Underground geological storage of carbon dioxide (CO2) has considerable potential for mitigating climate change. CO2 can be safely injected and stored at well characterized and properly managed sites. Injecting carbon dioxide in deep geological formations can store it underground for long periods of time. Depleted oil and gas reservoirs, saline aquifers and carboniferous formations can be used for storage of CO2, as well as in abandoned coal mines. At depths below about 800-1000m, CO2 has a liquid-like density that permits the efficient use of underground reservoirs in porous sedimentary rocks.
The papers in the present volume are from leading experts in the field of CO2 storage and were presented at an International Workshop on CO2 Storage in Carboniferous Formations and Abandoned Coal Mines (Beijing, China, 8-9 January 2011). CO2 storage in abandoned coal mines appears to have a bright future. Although CO2 Storage in Carboniferous Formations and Abandoned Coal Mines is primarily intended for mining engineers, environmental engineers and engineering geologists, the book will also be useful to civil engineers, and academics and professionals in geophysics and geochemistry.
Present day conditions in the world of Carbon Capture and Storage (CCS) projects, L. Ribeiro e Sousa
Considerations on CO2 storage in abandoned coal mines in China, M.C. He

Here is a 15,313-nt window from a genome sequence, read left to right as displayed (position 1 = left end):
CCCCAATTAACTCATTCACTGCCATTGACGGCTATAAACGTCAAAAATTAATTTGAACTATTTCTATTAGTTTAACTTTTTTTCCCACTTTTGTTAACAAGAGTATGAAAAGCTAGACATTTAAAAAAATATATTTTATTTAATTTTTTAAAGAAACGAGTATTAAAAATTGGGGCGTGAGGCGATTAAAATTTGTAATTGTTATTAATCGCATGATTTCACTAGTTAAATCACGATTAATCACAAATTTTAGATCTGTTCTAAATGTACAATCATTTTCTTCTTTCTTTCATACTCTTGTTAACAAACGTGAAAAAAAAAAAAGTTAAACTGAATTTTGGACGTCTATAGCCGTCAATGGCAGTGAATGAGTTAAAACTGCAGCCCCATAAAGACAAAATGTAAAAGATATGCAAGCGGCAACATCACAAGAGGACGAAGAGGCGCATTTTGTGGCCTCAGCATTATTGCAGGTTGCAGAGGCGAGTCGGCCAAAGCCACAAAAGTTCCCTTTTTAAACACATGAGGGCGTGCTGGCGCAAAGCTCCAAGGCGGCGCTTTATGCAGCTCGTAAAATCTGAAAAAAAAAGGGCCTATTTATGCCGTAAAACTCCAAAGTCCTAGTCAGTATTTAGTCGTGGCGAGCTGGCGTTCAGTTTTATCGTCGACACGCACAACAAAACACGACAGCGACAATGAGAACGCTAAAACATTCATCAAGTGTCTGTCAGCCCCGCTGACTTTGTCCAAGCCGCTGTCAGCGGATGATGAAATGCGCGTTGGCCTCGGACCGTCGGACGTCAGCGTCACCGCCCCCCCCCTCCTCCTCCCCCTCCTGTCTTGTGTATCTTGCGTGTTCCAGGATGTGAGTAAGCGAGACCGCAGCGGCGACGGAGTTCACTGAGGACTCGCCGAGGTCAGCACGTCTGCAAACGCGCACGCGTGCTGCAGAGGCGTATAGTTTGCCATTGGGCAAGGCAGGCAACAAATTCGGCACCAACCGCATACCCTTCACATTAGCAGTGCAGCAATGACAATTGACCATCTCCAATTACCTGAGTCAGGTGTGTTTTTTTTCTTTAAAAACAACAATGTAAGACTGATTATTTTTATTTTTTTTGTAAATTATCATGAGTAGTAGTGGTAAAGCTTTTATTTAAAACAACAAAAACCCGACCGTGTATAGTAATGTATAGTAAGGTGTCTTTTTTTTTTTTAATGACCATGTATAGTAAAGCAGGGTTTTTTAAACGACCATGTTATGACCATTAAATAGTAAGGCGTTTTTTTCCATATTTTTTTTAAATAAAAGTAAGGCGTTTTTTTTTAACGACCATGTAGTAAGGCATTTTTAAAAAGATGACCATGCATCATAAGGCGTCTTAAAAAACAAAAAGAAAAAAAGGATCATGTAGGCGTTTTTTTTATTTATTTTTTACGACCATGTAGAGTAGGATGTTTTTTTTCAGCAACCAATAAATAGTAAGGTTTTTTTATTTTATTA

Carbon Capture and Storage (CCS) activities in China, N. Zhang & L. Ribeiro e Sousa
Complex process couplings in systems pushed far-from-equilibrium: Applications to CO2 sequestration in carboniferous formations, D. Elsworth, S. Wang, G. Izadi, H. Kumar, J. Mathews, J.S. Liu, D.-S. Lee & D. Pone
A fully coupled gas flow, coal deformation and thermal transport model for the injection of carbon dioxide into coal seams, H. Qu, J.S. Liu, Z. Chen, Z. Pan & L. Connell
Micro-scale modeling of gas-coal interaction in coalbed seam—heterogeneity effect, J.G. Wang & J.S. Liu
Considerations on the numerical modelling of injection processes of CO2 in geological formations with emphasis on carboniferous formations and abandoned coal mines, E.A. Vargas Jr., R.Q. Velloso, W.N. Ribeiro, A.L. Muller & L.E. Vaz
Methodologies for risk analysis and decision making, R. Leal e Sousa
Risk associated to storage of CO2 in carboniferous formations. Application of Bayesian networks, L. Ribeiro e Sousa & R. Leal e Sousa
The conceptual model for an abandoned coal mine reservoir, K. Piessens